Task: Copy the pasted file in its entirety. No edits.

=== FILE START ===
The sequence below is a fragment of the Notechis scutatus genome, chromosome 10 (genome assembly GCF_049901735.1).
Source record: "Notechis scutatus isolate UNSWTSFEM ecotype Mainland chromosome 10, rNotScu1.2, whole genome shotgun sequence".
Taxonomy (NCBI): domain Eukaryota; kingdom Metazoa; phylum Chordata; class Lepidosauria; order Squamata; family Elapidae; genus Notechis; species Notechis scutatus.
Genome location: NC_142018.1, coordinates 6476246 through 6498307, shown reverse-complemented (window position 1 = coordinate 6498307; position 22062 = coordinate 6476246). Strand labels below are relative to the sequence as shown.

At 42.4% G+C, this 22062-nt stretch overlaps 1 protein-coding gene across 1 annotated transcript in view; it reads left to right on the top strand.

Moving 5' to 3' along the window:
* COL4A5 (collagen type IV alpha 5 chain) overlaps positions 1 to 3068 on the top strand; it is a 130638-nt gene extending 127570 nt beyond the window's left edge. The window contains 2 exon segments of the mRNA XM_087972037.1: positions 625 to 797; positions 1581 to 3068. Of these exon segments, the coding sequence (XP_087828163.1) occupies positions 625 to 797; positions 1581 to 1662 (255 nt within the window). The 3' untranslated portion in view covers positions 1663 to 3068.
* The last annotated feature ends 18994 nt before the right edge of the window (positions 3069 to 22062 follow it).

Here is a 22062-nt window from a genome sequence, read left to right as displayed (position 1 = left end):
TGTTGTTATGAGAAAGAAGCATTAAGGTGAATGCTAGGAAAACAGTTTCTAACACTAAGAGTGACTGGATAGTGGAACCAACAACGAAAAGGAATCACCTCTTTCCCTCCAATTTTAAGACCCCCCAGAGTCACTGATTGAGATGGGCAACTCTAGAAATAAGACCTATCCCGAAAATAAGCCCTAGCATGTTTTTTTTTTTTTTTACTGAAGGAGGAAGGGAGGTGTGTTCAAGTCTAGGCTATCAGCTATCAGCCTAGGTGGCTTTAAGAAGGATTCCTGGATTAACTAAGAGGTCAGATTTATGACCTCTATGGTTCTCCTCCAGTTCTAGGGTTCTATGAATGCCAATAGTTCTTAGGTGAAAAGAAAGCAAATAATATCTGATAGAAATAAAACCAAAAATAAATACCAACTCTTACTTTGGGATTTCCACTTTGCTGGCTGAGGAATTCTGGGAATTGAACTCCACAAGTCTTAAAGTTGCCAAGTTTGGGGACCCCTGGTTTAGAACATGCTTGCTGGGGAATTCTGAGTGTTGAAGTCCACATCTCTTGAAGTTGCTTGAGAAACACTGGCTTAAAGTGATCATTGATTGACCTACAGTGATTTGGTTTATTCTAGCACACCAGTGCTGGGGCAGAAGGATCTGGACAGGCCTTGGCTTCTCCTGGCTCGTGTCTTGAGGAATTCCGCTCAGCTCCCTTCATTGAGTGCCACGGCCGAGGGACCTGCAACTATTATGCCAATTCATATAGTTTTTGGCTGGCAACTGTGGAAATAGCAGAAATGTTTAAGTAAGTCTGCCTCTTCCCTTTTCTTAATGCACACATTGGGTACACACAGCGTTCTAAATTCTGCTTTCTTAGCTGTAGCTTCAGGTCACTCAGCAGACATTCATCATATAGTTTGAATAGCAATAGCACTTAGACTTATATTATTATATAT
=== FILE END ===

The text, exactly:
The sequence below is a fragment of the Notechis scutatus genome, chromosome 10 (genome assembly GCF_049901735.1).
Source record: "Notechis scutatus isolate UNSWTSFEM ecotype Mainland chromosome 10, rNotScu1.2, whole genome shotgun sequence".
Taxonomy (NCBI): domain Eukaryota; kingdom Metazoa; phylum Chordata; class Lepidosauria; order Squamata; family Elapidae; genus Notechis; species Notechis scutatus.
Genome location: NC_142018.1, coordinates 6476246 through 6498307, shown reverse-complemented (window position 1 = coordinate 6498307; position 22062 = coordinate 6476246). Strand labels below are relative to the sequence as shown.

At 42.4% G+C, this 22062-nt stretch overlaps 1 protein-coding gene across 1 annotated transcript in view; it reads left to right on the top strand.

Moving 5' to 3' along the window:
* COL4A5 (collagen type IV alpha 5 chain) overlaps positions 1 to 3068 on the top strand; it is a 130638-nt gene extending 127570 nt beyond the window's left edge. The window contains 2 exon segments of the mRNA XM_087972037.1: positions 625 to 797; positions 1581 to 3068. Of these exon segments, the coding sequence (XP_087828163.1) occupies positions 625 to 797; positions 1581 to 1662 (255 nt within the window). The 3' untranslated portion in view covers positions 1663 to 3068.
* The last annotated feature ends 18994 nt before the right edge of the window (positions 3069 to 22062 follow it).

Here is a 22062-nt window from a genome sequence, read left to right as displayed (position 1 = left end):
TGTTGTTATGAGAAAGAAGCATTAAGGTGAATGCTAGGAAAACAGTTTCTAACACTAAGAGTGACTGGATAGTGGAACCAACAACGAAAAGGAATCACCTCTTTCCCTCCAATTTTAAGACCCCCCAGAGTCACTGATTGAGATGGGCAACTCTAGAAATAAGACCTATCCCGAAAATAAGCCCTAGCATGTTTTTTTTTTTTTTTACTGAAGGAGGAAGGGAGGTGTGTTCAAGTCTAGGCTATCAGCTATCAGCCTAGGTGGCTTTAAGAAGGATTCCTGGATTAACTAAGAGGTCAGATTTATGACCTCTATGGTTCTCCTCCAGTTCTAGGGTTCTATGAATGCCAATAGTTCTTAGGTGAAAAGAAAGCAAATAATATCTGATAGAAATAAAACCAAAAATAAATACCAACTCTTACTTTGGGATTTCCACTTTGCTGGCTGAGGAATTCTGGGAATTGAACTCCACAAGTCTTAAAGTTGCCAAGTTTGGGGACCCCTGGTTTAGAACATGCTTGCTGGGGAATTCTGAGTGTTGAAGTCCACATCTCTTGAAGTTGCTTGAGAAACACTGGCTTAAAGTGATCATTGATTGACCTACAGTGATTTGGTTTATTCTAGCACACCAGTGCTGGGGCAGAAGGATCTGGACAGGCCTTGGCTTCTCCTGGCTCGTGTCTTGAGGAATTCCGCTCAGCTCCCTTCATTGAGTGCCACGGCCGAGGGACCTGCAACTATTATGCCAATTCATATAGTTTTTGGCTGGCAACTGTGGAAATAGCAGAAATGTTTAAGTAAGTCTGCCTCTTCCCTTTTCTTAATGCACACATTGGGTACACACAGCGTTCTAAATTCTGCTTTCTTAGCTGTAGCTTCAGGTCACTCAGCAGACATTCATCATATAGTTTGAATAGCAATAGCACTTAGACTTATATTATTATATAT